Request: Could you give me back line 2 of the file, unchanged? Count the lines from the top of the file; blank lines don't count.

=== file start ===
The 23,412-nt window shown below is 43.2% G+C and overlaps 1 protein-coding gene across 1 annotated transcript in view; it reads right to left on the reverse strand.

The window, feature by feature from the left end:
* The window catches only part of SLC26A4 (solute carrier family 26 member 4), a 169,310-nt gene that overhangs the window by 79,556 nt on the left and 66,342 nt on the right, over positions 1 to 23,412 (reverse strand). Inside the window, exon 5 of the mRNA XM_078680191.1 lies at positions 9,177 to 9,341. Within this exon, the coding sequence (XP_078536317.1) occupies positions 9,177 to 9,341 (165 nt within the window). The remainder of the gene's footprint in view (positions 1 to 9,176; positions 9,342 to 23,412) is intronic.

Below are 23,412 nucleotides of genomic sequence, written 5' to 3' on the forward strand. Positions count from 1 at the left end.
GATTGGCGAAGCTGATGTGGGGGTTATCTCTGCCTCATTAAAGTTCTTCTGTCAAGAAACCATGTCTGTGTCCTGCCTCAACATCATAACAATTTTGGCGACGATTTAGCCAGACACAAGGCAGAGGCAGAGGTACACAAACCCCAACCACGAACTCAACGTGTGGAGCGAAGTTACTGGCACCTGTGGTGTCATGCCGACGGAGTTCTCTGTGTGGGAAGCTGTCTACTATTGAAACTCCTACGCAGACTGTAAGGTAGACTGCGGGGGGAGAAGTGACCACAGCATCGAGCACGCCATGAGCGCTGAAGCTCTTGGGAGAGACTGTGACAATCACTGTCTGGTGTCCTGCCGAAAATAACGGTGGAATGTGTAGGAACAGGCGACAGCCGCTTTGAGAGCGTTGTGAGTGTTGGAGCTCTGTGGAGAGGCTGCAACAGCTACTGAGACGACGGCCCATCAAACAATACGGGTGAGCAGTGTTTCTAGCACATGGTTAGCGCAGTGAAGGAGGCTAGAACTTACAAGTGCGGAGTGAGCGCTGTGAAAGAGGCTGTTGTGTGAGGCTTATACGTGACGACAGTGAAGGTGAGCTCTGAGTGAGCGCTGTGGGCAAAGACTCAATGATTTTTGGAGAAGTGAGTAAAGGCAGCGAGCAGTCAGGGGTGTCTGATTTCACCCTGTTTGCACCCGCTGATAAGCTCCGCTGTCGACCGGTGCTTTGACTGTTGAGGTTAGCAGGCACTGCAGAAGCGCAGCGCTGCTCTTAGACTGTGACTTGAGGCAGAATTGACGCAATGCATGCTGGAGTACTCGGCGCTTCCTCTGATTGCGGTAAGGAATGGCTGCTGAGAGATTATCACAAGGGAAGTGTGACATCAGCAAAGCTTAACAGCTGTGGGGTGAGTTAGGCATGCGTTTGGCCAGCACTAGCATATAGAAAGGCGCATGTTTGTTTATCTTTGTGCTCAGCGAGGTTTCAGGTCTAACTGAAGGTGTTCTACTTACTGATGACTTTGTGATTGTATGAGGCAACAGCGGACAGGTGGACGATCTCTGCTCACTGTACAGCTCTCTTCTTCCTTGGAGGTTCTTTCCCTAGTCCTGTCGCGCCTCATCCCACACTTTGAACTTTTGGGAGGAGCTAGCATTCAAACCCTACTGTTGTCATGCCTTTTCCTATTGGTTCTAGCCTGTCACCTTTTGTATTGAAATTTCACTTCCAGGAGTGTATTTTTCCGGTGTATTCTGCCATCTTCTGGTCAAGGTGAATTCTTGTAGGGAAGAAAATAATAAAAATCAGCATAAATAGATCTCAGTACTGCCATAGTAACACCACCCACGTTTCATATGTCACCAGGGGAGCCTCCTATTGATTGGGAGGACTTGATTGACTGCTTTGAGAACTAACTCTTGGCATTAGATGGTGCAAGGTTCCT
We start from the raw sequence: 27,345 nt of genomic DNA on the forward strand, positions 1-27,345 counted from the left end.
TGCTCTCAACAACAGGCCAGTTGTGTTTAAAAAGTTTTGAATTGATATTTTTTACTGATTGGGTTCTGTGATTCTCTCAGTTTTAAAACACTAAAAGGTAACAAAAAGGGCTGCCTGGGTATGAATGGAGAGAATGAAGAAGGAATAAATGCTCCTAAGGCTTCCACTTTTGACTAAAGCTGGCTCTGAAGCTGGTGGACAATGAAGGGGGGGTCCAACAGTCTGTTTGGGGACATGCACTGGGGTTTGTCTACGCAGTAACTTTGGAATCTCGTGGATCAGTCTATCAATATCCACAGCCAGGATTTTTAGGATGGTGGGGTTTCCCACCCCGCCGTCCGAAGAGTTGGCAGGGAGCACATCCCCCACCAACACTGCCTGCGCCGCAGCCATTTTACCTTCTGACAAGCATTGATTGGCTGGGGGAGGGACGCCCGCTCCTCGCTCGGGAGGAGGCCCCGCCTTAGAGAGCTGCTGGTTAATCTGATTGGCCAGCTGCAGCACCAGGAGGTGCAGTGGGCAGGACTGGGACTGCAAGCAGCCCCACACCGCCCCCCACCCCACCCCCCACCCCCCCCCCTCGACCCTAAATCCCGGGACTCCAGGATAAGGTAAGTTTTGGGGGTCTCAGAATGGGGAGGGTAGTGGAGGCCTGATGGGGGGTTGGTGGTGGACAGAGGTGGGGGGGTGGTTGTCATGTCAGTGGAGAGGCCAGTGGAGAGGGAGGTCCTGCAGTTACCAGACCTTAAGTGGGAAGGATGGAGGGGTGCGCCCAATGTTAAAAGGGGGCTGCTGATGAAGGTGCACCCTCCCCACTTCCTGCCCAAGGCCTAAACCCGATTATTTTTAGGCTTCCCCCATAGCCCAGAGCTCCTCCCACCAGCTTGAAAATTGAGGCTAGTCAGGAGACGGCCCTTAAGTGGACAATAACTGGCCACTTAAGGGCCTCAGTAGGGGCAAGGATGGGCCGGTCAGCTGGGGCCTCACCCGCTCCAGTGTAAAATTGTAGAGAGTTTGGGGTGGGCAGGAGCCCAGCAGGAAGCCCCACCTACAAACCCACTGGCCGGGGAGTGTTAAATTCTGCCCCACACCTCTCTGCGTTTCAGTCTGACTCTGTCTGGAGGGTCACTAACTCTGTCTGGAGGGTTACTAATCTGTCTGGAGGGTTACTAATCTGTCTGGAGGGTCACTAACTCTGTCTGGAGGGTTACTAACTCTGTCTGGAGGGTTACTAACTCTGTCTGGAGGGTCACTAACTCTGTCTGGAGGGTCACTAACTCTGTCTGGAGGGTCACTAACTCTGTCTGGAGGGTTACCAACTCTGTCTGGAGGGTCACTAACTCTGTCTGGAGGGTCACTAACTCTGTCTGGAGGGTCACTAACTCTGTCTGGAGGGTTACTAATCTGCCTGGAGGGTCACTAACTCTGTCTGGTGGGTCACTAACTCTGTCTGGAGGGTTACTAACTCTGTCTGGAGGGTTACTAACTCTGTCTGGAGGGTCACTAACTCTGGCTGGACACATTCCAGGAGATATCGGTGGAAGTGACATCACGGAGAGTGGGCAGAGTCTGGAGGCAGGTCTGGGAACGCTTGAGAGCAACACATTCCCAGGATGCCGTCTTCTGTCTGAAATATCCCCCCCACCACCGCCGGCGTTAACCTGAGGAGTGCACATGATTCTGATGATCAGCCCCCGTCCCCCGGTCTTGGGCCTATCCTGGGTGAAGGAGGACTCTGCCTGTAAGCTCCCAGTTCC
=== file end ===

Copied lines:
The window, feature by feature from the left end: